Council members warmly greet Rice Companies proposal

with grocery store, retail, commercial and apartment complex

by Beth Balmanno

Contributing Writer

The Otsego City Council voted unanimously July 22 to approve a development plan anchored by a Coborn’s grocery store and proposed by Rice Companies.

The Sauk Rapids development firm plans to develop a mix of retail, commercial and a 60-unit apartment complex on the 18-acre parcel on the corner of county roads 39 and 42.

There are six commercial lots anchored by a 40,000-60,000 square foot Coborn’s, with a car wash, fuel canopy, coffee shop and a pharmacy.

The apartment complex is proposed on the west side of Parkview Avenue and south of 88th Street.

City Planner Daniel Licht indicated the additional commercial lots in the development might include fast food or retail, but that the vote before the council was focused on the public right of way and issuance of the planned unit development and conditional use permit.

“Each one of these sites would come back through the Planning Commission and City Council for site development review and approval,” Licht said.

Council Member Tom Darkenwald expressed his enthusiasm for the development: “I can’t wait for this project to get started.”

He did, however, voice some concerns regarding the property located behind the grocery store site, echoing the homeowner’s question about screening.

Tom Bruce from Rice Companies indicated that they have a good track record of working with homeowners to address these types of issues.

“We are not unaccustomed to the position of a store like this near residential [properties],” he said. “We will be very open to working with the neighbors to make sure that we have screening.”

Rice Companies hopes to have Phase 1 of the development, which includes the grocery store, complete by fall of 2020. The grocery store is expected to create more than 100 jobs, including 35 full-time positions.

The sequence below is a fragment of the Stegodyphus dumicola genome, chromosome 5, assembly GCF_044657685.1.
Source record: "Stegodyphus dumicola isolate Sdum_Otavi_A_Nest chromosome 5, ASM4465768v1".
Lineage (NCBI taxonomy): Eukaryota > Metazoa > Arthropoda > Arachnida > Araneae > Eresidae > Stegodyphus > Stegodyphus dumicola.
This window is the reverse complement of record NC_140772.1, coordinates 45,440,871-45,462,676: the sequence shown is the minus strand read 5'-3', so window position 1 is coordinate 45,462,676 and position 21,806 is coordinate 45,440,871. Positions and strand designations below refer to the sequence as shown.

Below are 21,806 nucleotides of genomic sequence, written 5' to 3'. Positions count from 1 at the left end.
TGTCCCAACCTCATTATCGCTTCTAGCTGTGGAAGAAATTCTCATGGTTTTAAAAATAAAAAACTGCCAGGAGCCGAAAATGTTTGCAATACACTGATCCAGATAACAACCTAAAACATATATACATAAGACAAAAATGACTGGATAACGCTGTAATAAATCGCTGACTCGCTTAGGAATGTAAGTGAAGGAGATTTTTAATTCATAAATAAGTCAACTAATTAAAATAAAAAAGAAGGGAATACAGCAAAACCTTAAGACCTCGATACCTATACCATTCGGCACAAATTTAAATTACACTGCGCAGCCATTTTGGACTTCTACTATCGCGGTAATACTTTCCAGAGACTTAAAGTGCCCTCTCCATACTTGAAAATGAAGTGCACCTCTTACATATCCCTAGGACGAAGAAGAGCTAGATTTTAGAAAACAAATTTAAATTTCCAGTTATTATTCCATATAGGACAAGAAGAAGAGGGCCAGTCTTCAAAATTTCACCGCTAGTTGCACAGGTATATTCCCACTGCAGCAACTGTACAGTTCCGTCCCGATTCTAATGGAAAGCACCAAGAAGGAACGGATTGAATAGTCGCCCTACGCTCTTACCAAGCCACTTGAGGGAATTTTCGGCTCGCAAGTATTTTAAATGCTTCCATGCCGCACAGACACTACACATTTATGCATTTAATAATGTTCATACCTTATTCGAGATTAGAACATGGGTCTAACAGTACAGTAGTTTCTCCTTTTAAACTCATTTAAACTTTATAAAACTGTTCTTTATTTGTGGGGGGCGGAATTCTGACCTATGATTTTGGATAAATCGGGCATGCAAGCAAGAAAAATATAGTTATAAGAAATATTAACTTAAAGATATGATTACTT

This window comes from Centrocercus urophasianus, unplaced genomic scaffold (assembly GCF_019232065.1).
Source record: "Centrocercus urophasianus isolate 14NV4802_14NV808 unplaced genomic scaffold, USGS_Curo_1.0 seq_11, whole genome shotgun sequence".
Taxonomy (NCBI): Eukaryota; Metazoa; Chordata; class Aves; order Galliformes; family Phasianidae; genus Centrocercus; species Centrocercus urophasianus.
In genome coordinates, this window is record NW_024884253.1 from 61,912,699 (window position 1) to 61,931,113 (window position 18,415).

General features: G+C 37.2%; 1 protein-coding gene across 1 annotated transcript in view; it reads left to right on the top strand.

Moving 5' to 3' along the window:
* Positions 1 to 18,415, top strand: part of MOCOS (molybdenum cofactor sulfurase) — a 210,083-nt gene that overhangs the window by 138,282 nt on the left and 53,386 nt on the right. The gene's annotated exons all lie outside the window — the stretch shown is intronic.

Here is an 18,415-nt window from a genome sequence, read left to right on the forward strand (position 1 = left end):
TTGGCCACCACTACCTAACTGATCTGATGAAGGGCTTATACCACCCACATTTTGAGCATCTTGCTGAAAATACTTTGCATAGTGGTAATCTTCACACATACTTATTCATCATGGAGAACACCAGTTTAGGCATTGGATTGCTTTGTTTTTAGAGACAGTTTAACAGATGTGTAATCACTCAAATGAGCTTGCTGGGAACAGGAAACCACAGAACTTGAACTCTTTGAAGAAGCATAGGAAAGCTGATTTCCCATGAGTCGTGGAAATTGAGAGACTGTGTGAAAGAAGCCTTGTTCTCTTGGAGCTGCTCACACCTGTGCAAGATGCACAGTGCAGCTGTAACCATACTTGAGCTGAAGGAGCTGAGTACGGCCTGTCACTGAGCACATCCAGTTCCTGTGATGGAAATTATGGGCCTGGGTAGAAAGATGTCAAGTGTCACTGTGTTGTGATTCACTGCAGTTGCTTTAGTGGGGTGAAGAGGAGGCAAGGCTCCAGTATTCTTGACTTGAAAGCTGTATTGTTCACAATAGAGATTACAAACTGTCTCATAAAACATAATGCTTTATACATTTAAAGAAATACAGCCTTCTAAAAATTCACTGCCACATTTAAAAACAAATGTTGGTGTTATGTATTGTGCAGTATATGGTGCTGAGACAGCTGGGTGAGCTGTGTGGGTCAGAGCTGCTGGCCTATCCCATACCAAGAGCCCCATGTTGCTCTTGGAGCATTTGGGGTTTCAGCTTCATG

Apartment plan halted

A different development proposal for an apartment complex in Kittredge Crossings was voted down by the council. The concept plan from Otsego Unique Apartments LLC called for a 72-unit apartment complex at the northwest corner of Kalland Avenue and 71st Street on a parcel of land currently zoned commercial. During the July 15 Planning Commission meeting, several homeowners voiced concerns about the proximity of the apartment building to the townhomes in the development, as well as the change in land use from office/warehouse to high-density residential. 

The Planning Commission ultimately determined that the proposal was not consistent with the master plan for Kittredge Crossings and that particular site and recommended the plan be denied. 

In discussions during the council meeting with Benjamin Krsnak, the property owner, and Chet Funk, the developer, council members all expressed support of an apartment building within Kittredge Crossings but agreed with the Planning Commission’s assessment and recommendation.

The owner and developer brought new plans to the council meeting, including options for repositioning the building to address the concerns of homeowners. Krsnak indicated his intention to develop the property, whether as commercial or high-density residential, and said he was willing to work with all concerned parties as he moves forward in the process.

Council Member Darkenwald agreed that the owner of the property has a right to develop the land and that homeowners might want to work with him in his pursuit of changing the land use from commercial to high-density residential. All council members encouraged conversations with both the Planning Commission and homeowners to explore different options.

In other business, the council approved the awarding a contract to Kuechle Underground Inc. for the construction of lift station No. 7, which is required to provide sanitary sewer service for Magnolia Landing 1st and 2nd Additions. The bid amount of $223,115 was significantly higher than engineer estimates of $145,725. 

City Engineer Ron Wagner cited weather as a potential factor in the higher cost, indicating that companies are behind schedule on current projects due to wet spring and summer months and are factoring in overtime costs when bidding new projects. 

Mayor Jessica Stockamp expressed disappointment in the higher costs, but City Administrator Adam Flaherty indicated city funds were more than sufficient to cover the higher bid amount.

In staff reports, city staff noted that trail maintenance would be taking place at Prairie Park on Aug. 31 and that some sections would be temporarily closed. 

The next council meeting will be Monday, Aug. 12, at 7 p.m. at Prairie Center.

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